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Smart Thinking blog

Insights and expert advice on the key issues facing today’s pharma marketer

Building brand strength – Part 3

This time, how clarity, presence and understanding can make or break your brand

In the run up to our reveal of the Iconic Brands League table, we continue our discussion of brand strength exemplars from your Iconic brand nominations. Brand strength breaks apart the DNA of a brand through the performance examination across 10 factors. 

In Part 2 we talked about three more of the hot buttons in brand development: relevance, differentiation and consistency. Let's now look at a few more of the brand strength components and how they relate to some of your champion brands in the Iconic Brands survey.

Understanding: Not only must customers recognise the brand, but there must also be an in-depth understanding of its distinctive qualities and characteristics, as well as those of the brand owner. 

Many of you nominated Lyrica, and we believe that this brand is a great representation of strong understanding. Lyrica has become one of the leading treatments for fibromyalgia, diabetic nerve pain, and pain after shingles. It is also indicated to treat partial onset seizures in adults with epilepsy who take one or more drugs for seizures.  

Pfizer, the manufacturer of Lyrica, made it clear since the drug's launch in 2005 that Lyrica's brand essence is 'to calm.'  By educating physicians and consumers that neuropathic pain and epilepsy were frenetic and excitable enemies, Lyrica's message was much more than pain relief, but a calming force that could be counted on.  With this clear brand foundation, Lyrica was able to extend its core idea into several new indications with a consistent thread and a compelling promise.

Presence: This measures the degree to which a brand feels omnipresent and how positively consumers, customers and opinion formers discuss it in both traditional and social media.

We have seen an overwhelming number of nominations for Viagra in the Iconic Brands survey… and rightly so. Viagra's strong presence in the marketplace is tremendously impactful. It was fueled by the brand's ability to break down boundaries around erectile dysfunction. The brand introduced new language that made it easier to talk about erectile dysfunction, and diminished negative connotations around the condition.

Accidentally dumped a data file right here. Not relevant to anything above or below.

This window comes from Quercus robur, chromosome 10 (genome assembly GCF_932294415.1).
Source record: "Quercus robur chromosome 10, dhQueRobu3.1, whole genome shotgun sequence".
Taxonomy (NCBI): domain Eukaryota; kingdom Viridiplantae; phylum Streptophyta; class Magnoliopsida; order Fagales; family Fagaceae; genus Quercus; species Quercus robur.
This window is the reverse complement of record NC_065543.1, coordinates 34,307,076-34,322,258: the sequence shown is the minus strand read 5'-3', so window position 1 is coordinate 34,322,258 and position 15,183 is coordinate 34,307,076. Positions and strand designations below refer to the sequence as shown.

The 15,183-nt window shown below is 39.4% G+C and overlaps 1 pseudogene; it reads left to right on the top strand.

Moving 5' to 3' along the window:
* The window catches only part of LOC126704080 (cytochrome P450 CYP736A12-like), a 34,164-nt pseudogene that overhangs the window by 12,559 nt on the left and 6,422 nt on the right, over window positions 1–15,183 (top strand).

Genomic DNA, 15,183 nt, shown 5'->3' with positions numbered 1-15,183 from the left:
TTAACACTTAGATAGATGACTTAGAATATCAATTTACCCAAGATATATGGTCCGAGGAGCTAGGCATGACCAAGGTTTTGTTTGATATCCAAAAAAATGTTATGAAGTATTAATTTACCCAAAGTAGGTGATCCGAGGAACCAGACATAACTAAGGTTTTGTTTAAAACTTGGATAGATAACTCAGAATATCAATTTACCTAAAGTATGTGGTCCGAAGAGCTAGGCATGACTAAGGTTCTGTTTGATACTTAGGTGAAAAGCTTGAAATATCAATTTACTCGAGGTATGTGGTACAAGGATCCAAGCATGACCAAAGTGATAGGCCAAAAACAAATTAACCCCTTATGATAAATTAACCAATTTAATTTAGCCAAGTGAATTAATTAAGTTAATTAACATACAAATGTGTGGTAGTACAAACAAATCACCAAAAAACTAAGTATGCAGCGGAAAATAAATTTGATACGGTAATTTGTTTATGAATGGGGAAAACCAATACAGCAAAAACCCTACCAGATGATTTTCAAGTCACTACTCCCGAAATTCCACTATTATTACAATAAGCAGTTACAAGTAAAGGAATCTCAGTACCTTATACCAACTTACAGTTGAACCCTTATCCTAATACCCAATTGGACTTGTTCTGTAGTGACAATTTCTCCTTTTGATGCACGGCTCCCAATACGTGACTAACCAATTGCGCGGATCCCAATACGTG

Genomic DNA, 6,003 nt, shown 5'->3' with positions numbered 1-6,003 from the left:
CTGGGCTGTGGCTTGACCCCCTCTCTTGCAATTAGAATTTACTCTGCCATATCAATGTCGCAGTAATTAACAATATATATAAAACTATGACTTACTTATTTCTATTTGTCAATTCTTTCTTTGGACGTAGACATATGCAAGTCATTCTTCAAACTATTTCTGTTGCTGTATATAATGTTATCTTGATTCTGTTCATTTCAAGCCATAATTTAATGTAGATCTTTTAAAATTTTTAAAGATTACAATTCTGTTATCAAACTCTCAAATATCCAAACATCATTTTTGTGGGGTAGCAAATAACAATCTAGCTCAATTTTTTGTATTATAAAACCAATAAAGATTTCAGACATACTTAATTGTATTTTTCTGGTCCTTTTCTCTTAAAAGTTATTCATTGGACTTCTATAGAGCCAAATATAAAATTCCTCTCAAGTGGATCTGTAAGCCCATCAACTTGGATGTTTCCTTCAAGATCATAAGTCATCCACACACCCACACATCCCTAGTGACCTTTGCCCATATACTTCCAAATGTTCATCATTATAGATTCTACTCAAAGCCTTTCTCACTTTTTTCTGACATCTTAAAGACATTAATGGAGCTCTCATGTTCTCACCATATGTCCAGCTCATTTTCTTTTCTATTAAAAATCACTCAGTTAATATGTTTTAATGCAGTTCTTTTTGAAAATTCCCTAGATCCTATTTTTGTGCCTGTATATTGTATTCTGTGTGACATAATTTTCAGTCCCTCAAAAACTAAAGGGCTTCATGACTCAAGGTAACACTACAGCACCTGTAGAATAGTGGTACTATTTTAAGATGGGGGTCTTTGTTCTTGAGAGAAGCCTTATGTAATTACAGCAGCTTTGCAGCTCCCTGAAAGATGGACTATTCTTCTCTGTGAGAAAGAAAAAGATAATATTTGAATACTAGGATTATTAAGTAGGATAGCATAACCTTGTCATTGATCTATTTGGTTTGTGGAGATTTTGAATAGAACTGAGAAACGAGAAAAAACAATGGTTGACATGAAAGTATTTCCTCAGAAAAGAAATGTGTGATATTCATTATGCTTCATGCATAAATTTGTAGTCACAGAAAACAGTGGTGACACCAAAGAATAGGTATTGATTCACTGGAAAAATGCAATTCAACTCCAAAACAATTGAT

The drug became part of popular culture. 'Viagra-Mania', a term coined in 1998 when Viagra launched, truly embodied the kind of impact the drug had on our culture. Renowned personalities such as former US presidential candidate Bob Dole appeared in advertisements promoting the drug.

As a result of its strong brand and presence, Viagra became one of the largest blockbuster drugs in the world, generating billions of dollars in profit for Pfizer, the company that introduced it, and redefining the category of erectile dysfunction.

And so to the last of the three brand strength factors we will look at in this article. The next factor is the first of four internal components. Having a well thought out brand that makes an impact is just as important for an organisation's internal audience as it is for its external audience. In order for an organization to have a culture of brand advocates, its DNA must encompass the next critical component. 

Clarity: The brand's values, positioning and proposition must be clearly articulated and shared across the organisation, along with a clear view of its target audiences, customer insights and drivers. It is vital that those within the organisation know and understand all of these elements, because everything that follows hinges on them.

Novozymes, a world leader in bio innovation, wanted to break free from the classic sustainability image. Novozymes developed their brand, first launched in September 2007, transforming the way the company expressed itself, inspiring a vibrant, new, corporate culture and driving new approaches to business.  

Through strong, internal brand engagement initiatives, including consistent execution across the business, Novozymes ensured there was clarity among employees as to what the new brand stood for. The company was even named by the Ethisphere Institute in the World's Most Ethical Companies in 2008 and 2009 and ranked by Corporate Knights magazine in 2009 among the Global 100 Most Sustainable Corporations.

In our next article we will look at the three remaining internal components of brand strength and how your iconic brand nominations measure up. Find out what your colleagues nominated for in the Iconic Brands survey.

Article by
Karen Choueiri

associate director, analytics team, InterbrandHealth

28th January 2013

From: Marketing

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